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Brazil, Nicaragua and Panama best suited to attract low-carbon energy investment in Latin America and the Caribbean

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Forthcoming MIF-Bloomberg New Energy Finance report assesses the investment climate for climate change-related investment across Latin America and the Caribbean

Brazil, Nicaragua and Panama have the most suitable environment for climate-related investments in Latin America and the Caribbean, according to a preview of the Climatescope 2012, an upcoming report and index developed by the Multilateral Investment Fund in partnership with clean energy market research firm Bloomberg New Energy Finance.

Image removed.Climatescope profiles 26 countries in Latin America and the Caribbean and evaluates their ability to attract capital for low-carbon energy sources while building a greener economy. The study will measure 30 indicators to assess the climate for climate-related investments in the region.

Preliminary findings of the study will be presented during the IDB annual meeting in Montevideo, Uruguay. Brazil, Nicaragua and Panama, respectively, received the highest Climatescope scores.

Countries were ranked based on four parameters: enabling framework; clean energy investments and low carbon financing; low-carbon business and clean energy value chains; and greenhouse gas management activities.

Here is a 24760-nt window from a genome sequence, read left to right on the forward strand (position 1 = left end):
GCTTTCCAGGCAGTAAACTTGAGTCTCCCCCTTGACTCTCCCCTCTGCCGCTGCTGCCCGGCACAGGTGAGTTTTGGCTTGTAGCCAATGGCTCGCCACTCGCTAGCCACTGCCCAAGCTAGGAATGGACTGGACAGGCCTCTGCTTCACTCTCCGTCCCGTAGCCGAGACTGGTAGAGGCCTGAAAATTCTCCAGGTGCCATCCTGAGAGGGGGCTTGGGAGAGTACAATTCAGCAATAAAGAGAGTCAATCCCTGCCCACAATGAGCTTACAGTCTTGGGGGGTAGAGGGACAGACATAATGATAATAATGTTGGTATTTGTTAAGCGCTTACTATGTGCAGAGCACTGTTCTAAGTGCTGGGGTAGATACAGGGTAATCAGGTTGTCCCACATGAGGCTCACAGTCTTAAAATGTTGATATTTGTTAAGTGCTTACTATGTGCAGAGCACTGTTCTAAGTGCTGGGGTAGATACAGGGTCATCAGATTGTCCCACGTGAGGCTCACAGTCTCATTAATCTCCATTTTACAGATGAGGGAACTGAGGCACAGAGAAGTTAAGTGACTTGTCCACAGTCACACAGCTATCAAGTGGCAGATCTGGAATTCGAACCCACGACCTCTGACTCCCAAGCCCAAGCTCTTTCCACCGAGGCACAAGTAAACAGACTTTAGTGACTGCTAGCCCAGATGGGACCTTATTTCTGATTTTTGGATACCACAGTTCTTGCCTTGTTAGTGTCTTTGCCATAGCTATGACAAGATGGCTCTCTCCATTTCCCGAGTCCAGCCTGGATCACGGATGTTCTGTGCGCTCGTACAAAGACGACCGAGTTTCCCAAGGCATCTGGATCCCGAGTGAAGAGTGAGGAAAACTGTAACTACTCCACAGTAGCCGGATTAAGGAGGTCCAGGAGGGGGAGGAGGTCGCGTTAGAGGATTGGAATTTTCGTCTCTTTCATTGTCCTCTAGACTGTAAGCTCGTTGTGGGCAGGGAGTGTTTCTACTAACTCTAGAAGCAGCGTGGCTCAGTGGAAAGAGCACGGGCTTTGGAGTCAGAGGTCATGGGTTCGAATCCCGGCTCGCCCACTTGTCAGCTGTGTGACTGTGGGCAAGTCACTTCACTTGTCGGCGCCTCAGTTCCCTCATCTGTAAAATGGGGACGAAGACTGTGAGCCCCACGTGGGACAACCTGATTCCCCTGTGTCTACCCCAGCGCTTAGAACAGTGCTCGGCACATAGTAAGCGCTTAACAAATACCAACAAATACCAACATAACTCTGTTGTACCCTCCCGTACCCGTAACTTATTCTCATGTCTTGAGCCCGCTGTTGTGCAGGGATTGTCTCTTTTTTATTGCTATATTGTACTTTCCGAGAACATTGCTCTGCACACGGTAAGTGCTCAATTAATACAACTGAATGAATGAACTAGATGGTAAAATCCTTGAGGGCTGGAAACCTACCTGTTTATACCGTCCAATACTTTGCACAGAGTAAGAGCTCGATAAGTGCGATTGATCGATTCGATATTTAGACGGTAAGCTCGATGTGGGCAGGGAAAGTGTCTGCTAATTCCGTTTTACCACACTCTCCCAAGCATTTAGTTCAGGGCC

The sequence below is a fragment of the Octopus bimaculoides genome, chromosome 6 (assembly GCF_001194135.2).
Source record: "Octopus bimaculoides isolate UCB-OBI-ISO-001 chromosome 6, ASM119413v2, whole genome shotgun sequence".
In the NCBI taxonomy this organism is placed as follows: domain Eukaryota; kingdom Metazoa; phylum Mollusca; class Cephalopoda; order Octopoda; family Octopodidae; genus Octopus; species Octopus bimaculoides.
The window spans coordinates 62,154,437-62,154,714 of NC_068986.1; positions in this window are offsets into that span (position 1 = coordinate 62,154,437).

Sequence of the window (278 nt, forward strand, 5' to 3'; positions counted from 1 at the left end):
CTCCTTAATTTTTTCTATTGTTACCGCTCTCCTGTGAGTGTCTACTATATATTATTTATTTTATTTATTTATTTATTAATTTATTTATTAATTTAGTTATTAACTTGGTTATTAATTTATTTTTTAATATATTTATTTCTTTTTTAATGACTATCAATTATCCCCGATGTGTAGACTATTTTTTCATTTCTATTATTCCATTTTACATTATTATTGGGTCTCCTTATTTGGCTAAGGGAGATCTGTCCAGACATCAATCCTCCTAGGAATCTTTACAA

“We expect that investors and entrepreneurs will use Climatescope to discover places where value chains, finance, and market conditions combine to reveal new business opportunities,” said Nancy Lee, MIF's General Manager. “Climatescope is not intended to be solely an academic tool. Its real value will derive mostly from the new businesses and new investment it helps make possible.”

In 2011, Latin America and the Caribbean attracted only 10 percent of the estimated $260 billion in new investments to new clean energy projects and companies worldwide, according to Bloomberg New Energy Finance data. Overall Climatescope preliminary results highlight considerable room for improvement for countries seeking to attract more capital for their local low-carbon energy sectors and to install more clean power capacity.

“The Latin American and Caribbean region is playing an increasingly important role in the emerging clean energy industry,” said Ethan Zindler, head of global policy analysis at Bloomberg New Energy Finance. “But, given the extraordinary natural resources available and the rapidly growing demand for energy, the region has been fundamentally under-invested. Our hope is that Climatescope can provide investors, manufacturers, and policymakers with a useful guide on how best to deploy substantially more clean energy dollars in the region in the future.”

The report will be accompanied by a fully interactive online tool (available at, which will allow users to adjust various assumptions in the Climatescope model to suit their needs. The data behind the report will also be available for download online.

The study was prepared by Bloomberg New Energy Finance and was commissioned by the MIF of the Inter-American Development Bank Group. The official launch of the report will take place on June 19, 2012 during the Rio+20 United Nations Conference on Sustainable Development in Rio de Janeiro, Brazil.

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